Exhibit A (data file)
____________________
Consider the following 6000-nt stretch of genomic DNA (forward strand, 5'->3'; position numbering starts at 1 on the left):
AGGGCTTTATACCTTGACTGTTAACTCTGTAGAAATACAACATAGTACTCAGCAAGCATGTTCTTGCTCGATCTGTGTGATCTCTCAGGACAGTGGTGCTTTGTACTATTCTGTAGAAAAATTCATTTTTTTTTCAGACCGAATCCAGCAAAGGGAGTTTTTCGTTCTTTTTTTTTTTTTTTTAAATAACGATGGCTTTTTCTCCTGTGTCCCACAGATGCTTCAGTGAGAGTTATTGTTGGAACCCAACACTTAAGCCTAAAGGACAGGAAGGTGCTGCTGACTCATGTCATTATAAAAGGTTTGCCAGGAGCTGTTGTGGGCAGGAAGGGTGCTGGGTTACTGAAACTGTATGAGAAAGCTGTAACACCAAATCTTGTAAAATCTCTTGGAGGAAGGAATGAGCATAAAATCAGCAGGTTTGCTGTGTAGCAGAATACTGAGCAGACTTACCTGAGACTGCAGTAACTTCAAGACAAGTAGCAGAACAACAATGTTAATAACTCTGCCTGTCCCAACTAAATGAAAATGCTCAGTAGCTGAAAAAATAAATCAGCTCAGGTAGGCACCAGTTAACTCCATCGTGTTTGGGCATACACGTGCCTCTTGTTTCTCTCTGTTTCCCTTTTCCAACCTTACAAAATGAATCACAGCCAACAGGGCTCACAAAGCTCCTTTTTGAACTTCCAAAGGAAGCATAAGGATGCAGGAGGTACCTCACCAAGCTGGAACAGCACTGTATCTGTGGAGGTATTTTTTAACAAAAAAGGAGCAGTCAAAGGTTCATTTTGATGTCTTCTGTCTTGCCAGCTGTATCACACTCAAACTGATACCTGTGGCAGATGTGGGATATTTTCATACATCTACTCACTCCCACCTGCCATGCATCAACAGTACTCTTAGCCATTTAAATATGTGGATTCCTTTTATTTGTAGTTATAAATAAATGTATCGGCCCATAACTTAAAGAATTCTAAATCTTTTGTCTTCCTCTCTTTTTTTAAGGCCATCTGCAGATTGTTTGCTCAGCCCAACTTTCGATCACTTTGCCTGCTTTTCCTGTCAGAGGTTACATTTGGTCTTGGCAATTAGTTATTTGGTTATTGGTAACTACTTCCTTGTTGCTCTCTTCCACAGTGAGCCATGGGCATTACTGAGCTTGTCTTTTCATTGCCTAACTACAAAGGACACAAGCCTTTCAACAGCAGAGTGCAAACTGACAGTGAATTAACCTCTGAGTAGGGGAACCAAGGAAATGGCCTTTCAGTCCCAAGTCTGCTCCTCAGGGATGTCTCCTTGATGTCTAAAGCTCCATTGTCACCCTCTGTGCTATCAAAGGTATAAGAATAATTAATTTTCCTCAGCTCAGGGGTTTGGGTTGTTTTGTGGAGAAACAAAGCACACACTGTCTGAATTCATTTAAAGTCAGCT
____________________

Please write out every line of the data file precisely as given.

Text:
Consider the following 6000-nt stretch of genomic DNA (forward strand, 5'->3'; position numbering starts at 1 on the left):
AGGGCTTTATACCTTGACTGTTAACTCTGTAGAAATACAACATAGTACTCAGCAAGCATGTTCTTGCTCGATCTGTGTGATCTCTCAGGACAGTGGTGCTTTGTACTATTCTGTAGAAAAATTCATTTTTTTTTCAGACCGAATCCAGCAAAGGGAGTTTTTCGTTCTTTTTTTTTTTTTTTTAAATAACGATGGCTTTTTCTCCTGTGTCCCACAGATGCTTCAGTGAGAGTTATTGTTGGAACCCAACACTTAAGCCTAAAGGACAGGAAGGTGCTGCTGACTCATGTCATTATAAAAGGTTTGCCAGGAGCTGTTGTGGGCAGGAAGGGTGCTGGGTTACTGAAACTGTATGAGAAAGCTGTAACACCAAATCTTGTAAAATCTCTTGGAGGAAGGAATGAGCATAAAATCAGCAGGTTTGCTGTGTAGCAGAATACTGAGCAGACTTACCTGAGACTGCAGTAACTTCAAGACAAGTAGCAGAACAACAATGTTAATAACTCTGCCTGTCCCAACTAAATGAAAATGCTCAGTAGCTGAAAAAATAAATCAGCTCAGGTAGGCACCAGTTAACTCCATCGTGTTTGGGCATACACGTGCCTCTTGTTTCTCTCTGTTTCCCTTTTCCAACCTTACAAAATGAATCACAGCCAACAGGGCTCACAAAGCTCCTTTTTGAACTTCCAAAGGAAGCATAAGGATGCAGGAGGTACCTCACCAAGCTGGAACAGCACTGTATCTGTGGAGGTATTTTTTAACAAAAAAGGAGCAGTCAAAGGTTCATTTTGATGTCTTCTGTCTTGCCAGCTGTATCACACTCAAACTGATACCTGTGGCAGATGTGGGATATTTTCATACATCTACTCACTCCCACCTGCCATGCATCAACAGTACTCTTAGCCATTTAAATATGTGGATTCCTTTTATTTGTAGTTATAAATAAATGTATCGGCCCATAACTTAAAGAATTCTAAATCTTTTGTCTTCCTCTCTTTTTTTAAGGCCATCTGCAGATTGTTTGCTCAGCCCAACTTTCGATCACTTTGCCTGCTTTTCCTGTCAGAGGTTACATTTGGTCTTGGCAATTAGTTATTTGGTTATTGGTAACTACTTCCTTGTTGCTCTCTTCCACAGTGAGCCATGGGCATTACTGAGCTTGTCTTTTCATTGCCTAACTACAAAGGACACAAGCCTTTCAACAGCAGAGTGCAAACTGACAGTGAATTAACCTCTGAGTAGGGGAACCAAGGAAATGGCCTTTCAGTCCCAAGTCTGCTCCTCAGGGATGTCTCCTTGATGTCTAAAGCTCCATTGTCACCCTCTGTGCTATCAAAGGTATAAGAATAATTAATTTTCCTCAGCTCAGGGGTTTGGGTTGTTTTGTGGAGAAACAAAGCACACACTGTCTGAATTCATTTAAAGTCAGCT